BianLian Ransomware Pivots From Encryption to Pure Data-Theft Extortion

The BianLian ransomware group is ramping up its operations and maturing as a business, moving more swiftly than ever to compromise systems. It’s also moving away from encryption to pure data-theft extortion tactics, in cyberattacks that have so far bagged at least 116 victims, researchers have found.

BianLian, first discovered last July, hasn’t deviated much from its initial tactic: deploying a custom go-based backdoor once it infiltrates a network. The functionality of the malware essentially remains the same except for a few tweaks, researchers from Redacted said in a blog post published today.

However, the swiftness with which the group’s command-and-control server (C2) deploys the backdoor has increased, and the group notably has moved away from ransoming encrypted files to focusing more on pure data-leak extortion as a means to extract payments from victims, the researchers said.

“BianLian has discovered that they don’t need to actually encrypt victim networks to get paid,” Adam Flatley, vice president of intelligence at Redacted, says.

This shift to focus on data-leak extortion is “extremely dangerous,” because it allows the group to take the time and effort to tailor the threats to specific victims and exert more pressure to pay ransoms, he adds.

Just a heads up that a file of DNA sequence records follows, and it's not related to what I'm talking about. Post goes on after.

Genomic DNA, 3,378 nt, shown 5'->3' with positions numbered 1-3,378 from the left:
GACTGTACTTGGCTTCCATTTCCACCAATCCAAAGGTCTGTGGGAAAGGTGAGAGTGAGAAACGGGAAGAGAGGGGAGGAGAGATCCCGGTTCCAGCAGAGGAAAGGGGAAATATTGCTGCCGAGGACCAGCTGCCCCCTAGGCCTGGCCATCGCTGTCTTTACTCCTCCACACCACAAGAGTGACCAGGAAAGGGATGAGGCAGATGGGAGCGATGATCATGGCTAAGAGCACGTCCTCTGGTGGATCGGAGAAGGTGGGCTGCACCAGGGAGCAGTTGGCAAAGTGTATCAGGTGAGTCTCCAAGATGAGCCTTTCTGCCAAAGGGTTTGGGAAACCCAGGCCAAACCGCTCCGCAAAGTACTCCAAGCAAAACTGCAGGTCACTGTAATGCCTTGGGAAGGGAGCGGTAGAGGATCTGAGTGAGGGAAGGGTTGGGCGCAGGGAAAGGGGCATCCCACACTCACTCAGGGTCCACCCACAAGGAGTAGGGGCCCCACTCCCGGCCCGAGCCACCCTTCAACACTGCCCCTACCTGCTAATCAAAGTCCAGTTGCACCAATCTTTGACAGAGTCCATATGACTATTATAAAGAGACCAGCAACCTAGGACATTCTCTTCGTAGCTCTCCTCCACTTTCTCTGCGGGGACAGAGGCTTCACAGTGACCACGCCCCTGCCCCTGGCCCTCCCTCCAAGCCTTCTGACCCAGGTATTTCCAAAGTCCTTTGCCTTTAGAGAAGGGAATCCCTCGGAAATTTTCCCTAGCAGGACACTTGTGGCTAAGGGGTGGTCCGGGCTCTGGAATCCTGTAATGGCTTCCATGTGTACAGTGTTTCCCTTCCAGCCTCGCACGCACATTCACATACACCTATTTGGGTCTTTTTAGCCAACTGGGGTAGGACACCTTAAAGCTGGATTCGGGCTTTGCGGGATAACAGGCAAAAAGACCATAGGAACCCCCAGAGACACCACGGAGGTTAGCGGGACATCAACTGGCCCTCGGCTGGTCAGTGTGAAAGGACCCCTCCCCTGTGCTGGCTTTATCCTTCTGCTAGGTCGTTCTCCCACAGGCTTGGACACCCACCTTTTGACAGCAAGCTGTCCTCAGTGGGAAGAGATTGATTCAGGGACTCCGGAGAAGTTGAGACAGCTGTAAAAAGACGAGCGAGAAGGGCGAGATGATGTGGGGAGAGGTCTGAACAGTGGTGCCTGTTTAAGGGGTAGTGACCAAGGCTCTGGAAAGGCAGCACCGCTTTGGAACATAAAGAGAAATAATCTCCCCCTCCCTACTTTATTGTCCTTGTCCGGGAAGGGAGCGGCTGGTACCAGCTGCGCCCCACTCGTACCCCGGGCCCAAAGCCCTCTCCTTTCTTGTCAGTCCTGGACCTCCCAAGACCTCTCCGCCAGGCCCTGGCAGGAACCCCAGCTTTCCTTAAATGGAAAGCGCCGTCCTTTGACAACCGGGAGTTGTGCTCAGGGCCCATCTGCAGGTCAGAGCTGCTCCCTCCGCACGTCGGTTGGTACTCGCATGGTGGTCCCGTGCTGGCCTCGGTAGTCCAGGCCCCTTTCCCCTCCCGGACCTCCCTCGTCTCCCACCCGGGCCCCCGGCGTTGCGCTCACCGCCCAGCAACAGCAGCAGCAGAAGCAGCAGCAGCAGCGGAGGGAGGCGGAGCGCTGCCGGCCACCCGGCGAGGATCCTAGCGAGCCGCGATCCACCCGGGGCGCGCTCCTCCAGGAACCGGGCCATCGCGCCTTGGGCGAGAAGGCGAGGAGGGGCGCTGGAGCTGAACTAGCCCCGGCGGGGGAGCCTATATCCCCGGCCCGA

“BianLian will have an even stronger pressure position on trying to force their victims to not work with the FBI, to not report the incident, and just pay the ransom and move on,” Flatley says.

BianLian’s motivation for changing its encryption strategy is likely a response to Avast’s release of an encryption tool for organizations that have been targets of the group to unlock their files, the researchers noted.

Given that BianLian has used double-extortion methods from the outset — threatening to release a victim organization’s stolen data online if a ransom wasn’t paid by a certain deadline — the group decided to skip the encryption step and go right to extortion, according to Redacted.

Maturing As a Cyberattack Business

This shift is part of BianLian’s overall evolution and maturation as a business, the researchers said. While from its inception the group has had “a high level of operational security and skill in network…